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A FISH with wings, flying in the air-how strange it scems to us! Were we told that thousands of fishes are seen at the same time sailing above the waters, and did we not know that the account was true, we should turn away from it as false.

The flying fish, of which you see the picture, is found in the Indian sea. It is about one foot seven inches long. It is of a silvery brown colour on the back, and pale orange below. Its fins are large, and spread out like wings: they seem like silver gauze. Altogether it is a beautiful little creature.


The sailors often see, from their ships, shoals of these flying fishes quietly moving on the top of the waters. In a moment they rise like a flock of birds, and sport in the air, and then they again dive into the But at other times, a dolphin in search of food spies a shoal of these fish, and darts in among them. Away they rise and spread out their wing-like fins, and cleave like birds through the air. Their flight, however, is short, for their delicate wings soon get dry, and they take to the water to moisten them. Then again, at the sight of their enemy, they rise, and shine as silver in the light of the sun. And so, now in the water, and then flying above it, they seek to escape the pursuer. But the poor flying fishes do not always find safety in the air; sea birds are on the watch, and, suddenly darting down, make them their easy prey. Thus they have enemies both in the water and in the air.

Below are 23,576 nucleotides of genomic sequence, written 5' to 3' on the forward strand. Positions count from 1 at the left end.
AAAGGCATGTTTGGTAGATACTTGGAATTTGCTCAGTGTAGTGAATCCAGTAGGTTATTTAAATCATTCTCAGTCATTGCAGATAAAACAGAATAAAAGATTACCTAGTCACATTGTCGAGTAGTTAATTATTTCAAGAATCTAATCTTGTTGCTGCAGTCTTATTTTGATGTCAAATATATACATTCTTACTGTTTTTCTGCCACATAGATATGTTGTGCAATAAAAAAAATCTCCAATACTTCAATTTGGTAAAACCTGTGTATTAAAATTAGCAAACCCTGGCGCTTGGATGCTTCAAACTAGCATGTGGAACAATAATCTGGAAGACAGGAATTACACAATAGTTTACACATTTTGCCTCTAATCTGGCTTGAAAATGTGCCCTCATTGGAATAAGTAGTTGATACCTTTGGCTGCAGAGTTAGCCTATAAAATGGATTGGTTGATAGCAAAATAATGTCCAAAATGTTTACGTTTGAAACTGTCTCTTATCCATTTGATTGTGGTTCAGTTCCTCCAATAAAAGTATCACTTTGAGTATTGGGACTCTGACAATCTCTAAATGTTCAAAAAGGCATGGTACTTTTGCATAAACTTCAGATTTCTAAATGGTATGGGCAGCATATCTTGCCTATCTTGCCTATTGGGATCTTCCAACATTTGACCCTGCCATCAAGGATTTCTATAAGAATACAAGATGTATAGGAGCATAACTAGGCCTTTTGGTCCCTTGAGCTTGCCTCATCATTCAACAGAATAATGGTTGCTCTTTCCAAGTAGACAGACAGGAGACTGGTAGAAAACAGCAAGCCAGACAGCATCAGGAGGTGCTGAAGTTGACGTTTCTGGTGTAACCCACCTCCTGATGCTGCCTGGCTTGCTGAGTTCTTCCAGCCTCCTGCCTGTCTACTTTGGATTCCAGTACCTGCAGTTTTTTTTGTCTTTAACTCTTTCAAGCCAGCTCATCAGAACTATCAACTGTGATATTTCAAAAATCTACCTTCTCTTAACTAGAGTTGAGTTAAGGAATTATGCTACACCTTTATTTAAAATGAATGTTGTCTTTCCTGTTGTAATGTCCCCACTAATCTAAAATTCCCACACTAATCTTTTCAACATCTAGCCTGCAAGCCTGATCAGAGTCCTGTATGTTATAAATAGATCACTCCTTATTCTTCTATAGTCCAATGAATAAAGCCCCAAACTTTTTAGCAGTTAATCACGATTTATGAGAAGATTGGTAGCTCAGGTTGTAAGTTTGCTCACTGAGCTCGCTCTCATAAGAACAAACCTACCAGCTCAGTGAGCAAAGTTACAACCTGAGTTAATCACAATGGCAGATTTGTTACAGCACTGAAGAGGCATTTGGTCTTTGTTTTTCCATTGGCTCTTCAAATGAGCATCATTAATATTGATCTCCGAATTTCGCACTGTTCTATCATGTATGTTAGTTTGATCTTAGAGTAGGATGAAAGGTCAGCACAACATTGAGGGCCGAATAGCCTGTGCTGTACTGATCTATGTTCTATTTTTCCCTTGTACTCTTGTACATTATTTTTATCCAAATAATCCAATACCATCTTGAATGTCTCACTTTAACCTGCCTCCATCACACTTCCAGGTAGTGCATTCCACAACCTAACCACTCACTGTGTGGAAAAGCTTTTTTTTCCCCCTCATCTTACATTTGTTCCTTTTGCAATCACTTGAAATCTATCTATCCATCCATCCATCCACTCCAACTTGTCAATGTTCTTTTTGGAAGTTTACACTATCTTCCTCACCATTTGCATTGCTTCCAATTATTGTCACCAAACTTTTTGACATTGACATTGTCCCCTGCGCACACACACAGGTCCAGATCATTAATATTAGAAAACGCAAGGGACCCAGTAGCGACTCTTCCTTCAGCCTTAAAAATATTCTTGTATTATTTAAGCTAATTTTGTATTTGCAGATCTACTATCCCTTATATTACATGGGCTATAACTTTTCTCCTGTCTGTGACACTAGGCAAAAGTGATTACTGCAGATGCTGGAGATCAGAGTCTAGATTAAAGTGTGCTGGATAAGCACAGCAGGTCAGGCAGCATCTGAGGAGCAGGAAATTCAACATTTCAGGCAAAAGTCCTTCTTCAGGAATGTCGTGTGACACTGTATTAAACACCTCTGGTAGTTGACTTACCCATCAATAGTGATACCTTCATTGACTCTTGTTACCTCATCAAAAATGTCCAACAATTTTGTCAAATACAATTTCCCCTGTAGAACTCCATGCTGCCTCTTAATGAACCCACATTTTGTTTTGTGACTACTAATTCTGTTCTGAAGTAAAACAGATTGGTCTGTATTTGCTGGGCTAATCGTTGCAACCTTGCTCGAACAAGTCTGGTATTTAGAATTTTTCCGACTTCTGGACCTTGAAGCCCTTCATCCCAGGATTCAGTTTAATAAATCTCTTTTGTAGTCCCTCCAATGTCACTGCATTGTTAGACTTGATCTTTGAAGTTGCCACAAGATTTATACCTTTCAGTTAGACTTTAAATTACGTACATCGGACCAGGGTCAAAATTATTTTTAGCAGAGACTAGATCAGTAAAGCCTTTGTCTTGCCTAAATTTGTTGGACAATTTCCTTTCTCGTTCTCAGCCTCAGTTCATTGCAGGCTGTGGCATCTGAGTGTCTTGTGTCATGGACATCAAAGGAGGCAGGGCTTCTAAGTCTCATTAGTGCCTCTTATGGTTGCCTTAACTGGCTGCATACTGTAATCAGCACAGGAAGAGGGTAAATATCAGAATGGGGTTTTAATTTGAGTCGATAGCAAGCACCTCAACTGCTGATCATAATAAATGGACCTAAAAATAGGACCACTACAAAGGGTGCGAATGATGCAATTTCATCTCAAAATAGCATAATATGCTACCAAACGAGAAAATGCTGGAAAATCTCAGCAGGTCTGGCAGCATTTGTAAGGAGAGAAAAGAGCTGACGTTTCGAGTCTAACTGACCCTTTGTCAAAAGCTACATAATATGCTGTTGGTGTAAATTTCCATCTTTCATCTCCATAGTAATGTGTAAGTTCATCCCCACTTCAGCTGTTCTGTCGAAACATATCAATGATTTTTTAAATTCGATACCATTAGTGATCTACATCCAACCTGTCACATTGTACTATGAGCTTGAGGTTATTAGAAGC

I THINK I hear some youthful voice exclaim, "Why, it is mothers who take care of little girls, and not little girls who take care of mothers." And so it is generally, and very poorly off should most of us have been, if in our early years we had not had the care of a wise and tender mother. I am going, however, to tell of a little German girl, whom I shall call Beldina; for, though I believe the story to be quite true, I do not know what her real name was.

In England, a cottage girl of eleven years old is thought to be very useful, if, when her mother is out or busy, she sweeps up the kitchen, and makes the beds, and takes care of the baby. And little girls of the same age, who have rich parents, and have nursemaids and governesses to see after them, are not expected generally to do anything but learn their lessons and behave properly to those about them. If they are taught the duty of being unselfish, they will sometimes play with baby even when he is fretful and hard to please, or they will help to make a frock for some poor child, though they may not like plain sewing so well as crochet or an amusing book. Still, it is but seldom you find that a child under twelve years of age ever does anything very much out of the way in helping others, and especially the one to whose care and labour she herself looks.

And now I will tell you the "true story:"

It was a stormy night at Boulogne, and it was with difficulty that the steam-packet for London could